District 9 had a chance to be a superior example of smart science fiction.
The movie has an inspired sociopolitical conceit at its core, yet doesn’t do nearly enough with it. I don’t know if cowriter and director Neill Blomkamp was afraid of becoming too preachy – that’s a danger with these sorts of things – or if he lacks the intellectual chops to expand upon the picture’s underlying implications. Either way, we’re left with a wild, uneven, often nasty little B movie that still stands as one of the more intriguing efforts of this lackluster summer.
Blomkamp was originally tapped by producer Peter Jackson to helm a movie version of the videogame “Halo,” but when that project fell apart they turned to a feature-length expansion of a short film Blomkamp had already made.
A native South African, Blomkamp envisioned a scenario in which an alien spacecraft had been hovering over Johannesburg for 20 years. Upon the ship’s arrival, the wiry, bug-like aliens inside were found to be sick and easily overcome, like desperate refugees. The government eventually herded them into their own district – the garbage-strewn slum of the title – where they’ve been scrounging out a sad existence ever since.
The allusions to apartheid are obvious, and early on District 9 even goes beyond those to also make eerie, unsettling references to both the Holocaust and ethnic cleansing in Africa. At one point, a character explains the derogatory name for the aliens – “prawns” – with the justification, “That’s what they look like.” You’ll find yourself agreeing, then shamefully realizing this is exactly the sort of ethnic generalizing that something such as apartheid feeds on.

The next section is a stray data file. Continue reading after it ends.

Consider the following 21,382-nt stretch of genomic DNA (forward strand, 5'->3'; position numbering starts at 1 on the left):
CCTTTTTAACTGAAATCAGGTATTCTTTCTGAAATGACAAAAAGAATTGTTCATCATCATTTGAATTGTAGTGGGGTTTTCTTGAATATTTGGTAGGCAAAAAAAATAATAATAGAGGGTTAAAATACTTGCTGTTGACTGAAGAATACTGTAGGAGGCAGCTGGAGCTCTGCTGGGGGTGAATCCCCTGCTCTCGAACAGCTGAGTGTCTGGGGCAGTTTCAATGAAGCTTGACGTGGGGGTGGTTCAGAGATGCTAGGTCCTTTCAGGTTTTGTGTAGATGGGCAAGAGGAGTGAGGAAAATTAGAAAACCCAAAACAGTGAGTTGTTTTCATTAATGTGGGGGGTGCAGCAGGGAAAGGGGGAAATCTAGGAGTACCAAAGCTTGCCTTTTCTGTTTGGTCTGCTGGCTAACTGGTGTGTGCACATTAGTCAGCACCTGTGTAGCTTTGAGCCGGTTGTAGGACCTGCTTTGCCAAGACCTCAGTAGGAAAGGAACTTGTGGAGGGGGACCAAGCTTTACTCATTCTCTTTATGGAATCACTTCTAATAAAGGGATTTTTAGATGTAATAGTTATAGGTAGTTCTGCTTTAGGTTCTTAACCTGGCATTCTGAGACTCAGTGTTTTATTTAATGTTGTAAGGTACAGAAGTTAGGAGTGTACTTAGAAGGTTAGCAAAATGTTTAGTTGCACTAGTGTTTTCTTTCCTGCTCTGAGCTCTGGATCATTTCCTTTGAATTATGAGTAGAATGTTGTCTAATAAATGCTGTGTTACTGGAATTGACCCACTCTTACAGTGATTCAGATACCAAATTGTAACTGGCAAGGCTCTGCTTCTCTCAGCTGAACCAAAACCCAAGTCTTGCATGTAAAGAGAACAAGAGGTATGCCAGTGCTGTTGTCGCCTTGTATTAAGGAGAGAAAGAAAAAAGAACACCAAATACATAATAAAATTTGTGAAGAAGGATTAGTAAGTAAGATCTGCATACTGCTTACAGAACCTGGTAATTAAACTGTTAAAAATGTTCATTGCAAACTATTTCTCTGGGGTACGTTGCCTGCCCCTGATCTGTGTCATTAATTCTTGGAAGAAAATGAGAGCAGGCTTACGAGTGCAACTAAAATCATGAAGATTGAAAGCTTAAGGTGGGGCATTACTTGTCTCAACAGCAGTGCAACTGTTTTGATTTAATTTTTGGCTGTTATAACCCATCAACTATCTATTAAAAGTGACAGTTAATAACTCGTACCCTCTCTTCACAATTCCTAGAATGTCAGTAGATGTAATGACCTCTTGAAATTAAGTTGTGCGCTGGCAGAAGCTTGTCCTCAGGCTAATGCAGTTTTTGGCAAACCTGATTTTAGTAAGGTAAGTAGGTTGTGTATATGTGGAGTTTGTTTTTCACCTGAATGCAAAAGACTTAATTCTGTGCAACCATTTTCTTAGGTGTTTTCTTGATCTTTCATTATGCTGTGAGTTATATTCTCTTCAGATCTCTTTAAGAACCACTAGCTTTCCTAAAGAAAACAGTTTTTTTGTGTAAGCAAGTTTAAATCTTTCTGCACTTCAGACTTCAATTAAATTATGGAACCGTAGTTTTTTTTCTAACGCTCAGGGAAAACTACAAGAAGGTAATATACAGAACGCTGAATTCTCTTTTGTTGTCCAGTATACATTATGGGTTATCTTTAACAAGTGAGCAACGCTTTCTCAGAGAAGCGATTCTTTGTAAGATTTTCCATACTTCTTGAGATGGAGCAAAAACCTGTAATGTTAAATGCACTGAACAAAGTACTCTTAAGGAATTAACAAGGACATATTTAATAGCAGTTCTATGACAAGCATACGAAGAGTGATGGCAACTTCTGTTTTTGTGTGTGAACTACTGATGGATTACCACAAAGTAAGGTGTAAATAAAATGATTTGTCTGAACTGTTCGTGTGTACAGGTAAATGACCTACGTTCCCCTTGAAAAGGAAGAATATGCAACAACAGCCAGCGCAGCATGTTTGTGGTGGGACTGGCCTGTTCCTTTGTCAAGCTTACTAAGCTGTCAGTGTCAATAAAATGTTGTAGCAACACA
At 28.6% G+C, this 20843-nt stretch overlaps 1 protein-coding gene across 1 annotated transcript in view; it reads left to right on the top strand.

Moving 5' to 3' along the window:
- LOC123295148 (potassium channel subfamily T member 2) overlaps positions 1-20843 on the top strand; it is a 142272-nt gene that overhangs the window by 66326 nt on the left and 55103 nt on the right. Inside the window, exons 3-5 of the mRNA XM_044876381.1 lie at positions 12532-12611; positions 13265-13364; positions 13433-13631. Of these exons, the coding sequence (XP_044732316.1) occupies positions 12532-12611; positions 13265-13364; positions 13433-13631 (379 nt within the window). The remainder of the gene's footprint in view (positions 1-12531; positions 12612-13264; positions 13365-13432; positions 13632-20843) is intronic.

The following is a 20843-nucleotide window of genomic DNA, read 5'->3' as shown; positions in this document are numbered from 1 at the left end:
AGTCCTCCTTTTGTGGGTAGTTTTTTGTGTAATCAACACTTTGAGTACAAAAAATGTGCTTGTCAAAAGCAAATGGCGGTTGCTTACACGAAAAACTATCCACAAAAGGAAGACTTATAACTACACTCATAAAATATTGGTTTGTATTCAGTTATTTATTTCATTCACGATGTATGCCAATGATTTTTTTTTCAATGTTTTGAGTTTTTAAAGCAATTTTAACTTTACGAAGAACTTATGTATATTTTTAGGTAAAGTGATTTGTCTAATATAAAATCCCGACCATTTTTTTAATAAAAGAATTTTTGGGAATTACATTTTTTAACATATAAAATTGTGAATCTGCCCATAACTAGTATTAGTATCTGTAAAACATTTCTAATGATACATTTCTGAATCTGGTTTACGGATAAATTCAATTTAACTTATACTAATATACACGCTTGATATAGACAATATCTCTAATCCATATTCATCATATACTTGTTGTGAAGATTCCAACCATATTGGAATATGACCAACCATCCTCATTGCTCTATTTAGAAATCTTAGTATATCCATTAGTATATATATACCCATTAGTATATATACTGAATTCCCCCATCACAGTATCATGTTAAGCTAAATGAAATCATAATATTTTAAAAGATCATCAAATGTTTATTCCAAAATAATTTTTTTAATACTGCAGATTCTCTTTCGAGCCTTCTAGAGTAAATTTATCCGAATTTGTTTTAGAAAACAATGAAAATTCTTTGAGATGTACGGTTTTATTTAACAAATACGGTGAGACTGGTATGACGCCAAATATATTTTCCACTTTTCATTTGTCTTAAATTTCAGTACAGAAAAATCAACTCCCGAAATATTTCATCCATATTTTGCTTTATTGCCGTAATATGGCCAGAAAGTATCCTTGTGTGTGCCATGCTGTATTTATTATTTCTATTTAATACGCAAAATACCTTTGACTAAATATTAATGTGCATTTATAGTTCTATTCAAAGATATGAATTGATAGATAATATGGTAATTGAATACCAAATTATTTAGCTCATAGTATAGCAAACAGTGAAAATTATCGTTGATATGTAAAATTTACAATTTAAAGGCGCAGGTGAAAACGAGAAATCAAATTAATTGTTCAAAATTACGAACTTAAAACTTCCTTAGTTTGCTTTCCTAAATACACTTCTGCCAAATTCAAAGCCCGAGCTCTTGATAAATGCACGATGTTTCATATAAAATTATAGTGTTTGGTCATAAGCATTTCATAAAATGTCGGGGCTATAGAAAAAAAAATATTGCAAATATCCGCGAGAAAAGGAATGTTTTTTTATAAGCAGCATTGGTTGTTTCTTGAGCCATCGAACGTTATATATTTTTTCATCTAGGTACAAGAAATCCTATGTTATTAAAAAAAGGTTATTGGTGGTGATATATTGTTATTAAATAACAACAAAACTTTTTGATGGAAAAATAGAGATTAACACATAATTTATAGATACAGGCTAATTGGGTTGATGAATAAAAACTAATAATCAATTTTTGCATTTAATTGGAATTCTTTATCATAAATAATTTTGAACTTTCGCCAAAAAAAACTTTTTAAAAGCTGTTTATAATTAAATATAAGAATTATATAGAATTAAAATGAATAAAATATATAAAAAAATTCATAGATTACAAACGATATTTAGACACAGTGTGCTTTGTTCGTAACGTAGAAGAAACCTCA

All of this intriguing stuff comes early on, before the movie’s narrative kicks in. That story – about a bumbling bureaucrat (Sharlto Copley) who is given the doomed job of relocating the alien population to a tent city outside of Johannesburg – soon devolves into a gory, weapons-glorifying action flick, with little of the allegorical juice of the opening segment.
District 9 has its own, unique DNA, to be sure. When Copley’s government drone comes into contact with some alien fluid and undergoes a few, um, changes, we head into the territory of Jackson’s early horror romps and David Cronenberg’s The Fly. Yet in the end the idea behind the movie is more intriguing than the film itself. I’m still excited about the potential of District 9. The problem is, I’ve already seen it.